Thus the preparation for the Feast of St Ignatius of Loyola began, excitement was heightened by the fact the children could wear home clothes, and that they had outfits to dress up into for the programme. We were also placed with the additional challenge of teaching the whole school, 400 plus pupils, while the teachers set up for the programme, which deemed to be quite a challenge as you can imagine! It was lovely to see such strong religious spirit and enthusiasm from pupils and the staff. The programme involved multiple Indian dances, from all the standards of the school, as well as a singing element, making it apparent that this group of Indians were rather better dancers than singers! However each dance had been meticulously rehearsed and we really enjoyed sitting back and watching the children having so much fun apparent from their grins, smiles and giggles. The following day, involved a rather bumpy journey, in the school bus, to Manvi, where everyone was busy preparing for the main Feast of St Ignatius, there was balloons, and impressive sand decorations and a vast array of colour, the effort which was put in to prepare for such an event was enormous.
School progressed like usual on the Monday and it was lovely to see how eager the children where to show off their English capabilities and basic phrases they had leant form the previous week; For example when walking into the lowest standard of the school, BKG quickly chanted various lines of ‘Baa black sheep’. We worked on the children’s Basic English pronunciation which they at times found rather entertaining; as they pronounce the words differently for example teaching them the colour ‘Yellow’ would commonly be pronounced as ‘Hello’.
After school activities involved various games of ‘Carrem’ a traditional Indian game, similar to ‘Pool’ apart from played with your fingers. The children where particularly keen to teach us the game particularly teaching us their various tricks to success. When we bought out several pots of bubbles with us we had brought with us the children run around the hostel literarily jumping for joy, popping every bubble they saw! It’s amazing to see how much energy all the children had in them especially after a very long day at school.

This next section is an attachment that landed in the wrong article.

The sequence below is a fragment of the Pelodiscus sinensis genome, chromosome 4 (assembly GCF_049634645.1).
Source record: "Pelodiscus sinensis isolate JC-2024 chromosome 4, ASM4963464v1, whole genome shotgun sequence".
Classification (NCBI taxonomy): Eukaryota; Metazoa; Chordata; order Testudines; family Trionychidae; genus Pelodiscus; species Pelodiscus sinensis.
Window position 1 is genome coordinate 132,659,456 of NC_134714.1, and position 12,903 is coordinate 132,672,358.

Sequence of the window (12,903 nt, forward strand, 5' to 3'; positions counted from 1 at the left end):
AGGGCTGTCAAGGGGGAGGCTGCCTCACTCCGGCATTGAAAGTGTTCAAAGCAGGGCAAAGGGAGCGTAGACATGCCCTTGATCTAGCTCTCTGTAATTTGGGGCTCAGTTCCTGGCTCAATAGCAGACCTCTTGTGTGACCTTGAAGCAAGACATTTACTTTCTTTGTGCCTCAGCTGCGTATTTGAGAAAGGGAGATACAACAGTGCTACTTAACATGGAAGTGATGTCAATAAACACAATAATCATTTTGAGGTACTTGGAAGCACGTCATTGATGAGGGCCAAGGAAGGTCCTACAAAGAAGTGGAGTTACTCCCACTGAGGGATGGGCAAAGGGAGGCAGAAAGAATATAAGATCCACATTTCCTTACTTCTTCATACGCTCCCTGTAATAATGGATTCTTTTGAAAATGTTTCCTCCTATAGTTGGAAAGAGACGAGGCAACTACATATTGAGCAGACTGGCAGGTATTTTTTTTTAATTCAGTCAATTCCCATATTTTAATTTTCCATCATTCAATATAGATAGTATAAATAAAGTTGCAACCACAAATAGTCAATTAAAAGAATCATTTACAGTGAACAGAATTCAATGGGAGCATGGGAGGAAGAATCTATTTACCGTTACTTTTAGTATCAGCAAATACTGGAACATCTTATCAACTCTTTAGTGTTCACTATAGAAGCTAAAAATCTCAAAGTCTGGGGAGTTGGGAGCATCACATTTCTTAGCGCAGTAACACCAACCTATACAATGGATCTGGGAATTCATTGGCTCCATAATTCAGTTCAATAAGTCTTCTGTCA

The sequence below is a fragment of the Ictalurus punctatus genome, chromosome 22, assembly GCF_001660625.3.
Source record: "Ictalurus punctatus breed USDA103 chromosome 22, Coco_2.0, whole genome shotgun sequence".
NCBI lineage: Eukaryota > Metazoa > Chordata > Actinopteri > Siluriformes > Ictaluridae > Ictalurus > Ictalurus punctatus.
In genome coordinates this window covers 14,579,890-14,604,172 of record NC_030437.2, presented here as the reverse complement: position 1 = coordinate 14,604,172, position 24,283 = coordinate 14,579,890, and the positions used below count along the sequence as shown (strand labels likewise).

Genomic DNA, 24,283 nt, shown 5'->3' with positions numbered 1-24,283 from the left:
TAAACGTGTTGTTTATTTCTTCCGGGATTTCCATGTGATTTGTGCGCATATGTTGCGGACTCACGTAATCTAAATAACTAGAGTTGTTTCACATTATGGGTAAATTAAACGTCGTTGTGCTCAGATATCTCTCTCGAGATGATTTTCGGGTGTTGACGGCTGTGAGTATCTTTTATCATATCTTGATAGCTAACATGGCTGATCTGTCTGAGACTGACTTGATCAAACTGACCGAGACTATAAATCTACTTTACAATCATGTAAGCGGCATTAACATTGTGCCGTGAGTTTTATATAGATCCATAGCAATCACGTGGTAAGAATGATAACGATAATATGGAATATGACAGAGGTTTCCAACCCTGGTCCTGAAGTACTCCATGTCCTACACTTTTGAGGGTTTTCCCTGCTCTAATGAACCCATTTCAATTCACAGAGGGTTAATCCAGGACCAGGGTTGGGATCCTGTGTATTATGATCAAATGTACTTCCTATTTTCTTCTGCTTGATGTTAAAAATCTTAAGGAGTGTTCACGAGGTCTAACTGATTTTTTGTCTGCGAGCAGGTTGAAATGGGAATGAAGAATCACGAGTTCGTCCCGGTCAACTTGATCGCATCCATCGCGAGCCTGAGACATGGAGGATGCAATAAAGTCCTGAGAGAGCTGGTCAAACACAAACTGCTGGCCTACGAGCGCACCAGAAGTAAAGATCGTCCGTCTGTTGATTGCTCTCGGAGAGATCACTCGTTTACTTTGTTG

Going with the mobile clinic in the evenings to neighbouring villages such as Chikalparvi we saw the generosity village members paid to us, from offering us a chair to sit on to handing us multiple arrays of ‘chocolates’ and cakes. Over the course of our regular visits to the villages we both got rather used to the children shouting America or Americano; and it’s not the derogatory way they are just stating the obvious and getting our attention. We also became fairly immune to the multiple number of ‘photos and selfies the children wanted as well as never ending numbers of handshakes and high fives all of which amused them with fits of laughter. It was lovely to see such a small gesture such as a handshake making a group of children so happy.
The children and teachers at the school gave us a farewell programme for our departure, it was warming to see how willing and determined all the children where to show of all they had learnt over the last few weeks. None of the children wished to sit back and not take part in the programme, all of them where keen to perform. The determination and team spirt these children showed us over the course of our time in Pannur is one we will never forget.
We would like to give a huge thank you to this amazing charity for giving us this opportunity.